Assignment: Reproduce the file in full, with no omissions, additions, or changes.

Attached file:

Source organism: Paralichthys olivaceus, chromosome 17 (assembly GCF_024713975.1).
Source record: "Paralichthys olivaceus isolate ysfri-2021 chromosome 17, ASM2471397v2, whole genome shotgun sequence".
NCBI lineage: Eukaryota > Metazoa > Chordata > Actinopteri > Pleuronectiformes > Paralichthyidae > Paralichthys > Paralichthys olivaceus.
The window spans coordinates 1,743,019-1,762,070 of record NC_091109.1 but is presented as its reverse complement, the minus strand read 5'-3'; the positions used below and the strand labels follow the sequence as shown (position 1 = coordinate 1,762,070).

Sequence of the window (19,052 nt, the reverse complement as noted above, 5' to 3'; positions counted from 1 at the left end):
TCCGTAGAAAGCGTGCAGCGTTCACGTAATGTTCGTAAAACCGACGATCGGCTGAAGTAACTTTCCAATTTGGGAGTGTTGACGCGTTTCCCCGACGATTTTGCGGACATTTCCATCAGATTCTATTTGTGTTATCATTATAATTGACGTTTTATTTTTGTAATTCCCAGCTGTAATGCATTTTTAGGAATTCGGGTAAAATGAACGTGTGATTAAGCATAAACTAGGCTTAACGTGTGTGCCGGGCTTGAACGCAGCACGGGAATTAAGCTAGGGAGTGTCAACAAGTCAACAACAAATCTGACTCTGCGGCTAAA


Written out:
Source organism: Paralichthys olivaceus, chromosome 17 (assembly GCF_024713975.1).
Source record: "Paralichthys olivaceus isolate ysfri-2021 chromosome 17, ASM2471397v2, whole genome shotgun sequence".
NCBI lineage: Eukaryota > Metazoa > Chordata > Actinopteri > Pleuronectiformes > Paralichthyidae > Paralichthys > Paralichthys olivaceus.
The window spans coordinates 1,743,019-1,762,070 of record NC_091109.1 but is presented as its reverse complement, the minus strand read 5'-3'; the positions used below and the strand labels follow the sequence as shown (position 1 = coordinate 1,762,070).

Sequence of the window (19,052 nt, the reverse complement as noted above, 5' to 3'; positions counted from 1 at the left end):
TCCGTAGAAAGCGTGCAGCGTTCACGTAATGTTCGTAAAACCGACGATCGGCTGAAGTAACTTTCCAATTTGGGAGTGTTGACGCGTTTCCCCGACGATTTTGCGGACATTTCCATCAGATTCTATTTGTGTTATCATTATAATTGACGTTTTATTTTTGTAATTCCCAGCTGTAATGCATTTTTAGGAATTCGGGTAAAATGAACGTGTGATTAAGCATAAACTAGGCTTAACGTGTGTGCCGGGCTTGAACGCAGCACGGGAATTAAGCTAGGGAGTGTCAACAAGTCAACAACAAATCTGACTCTGCGGCTAAA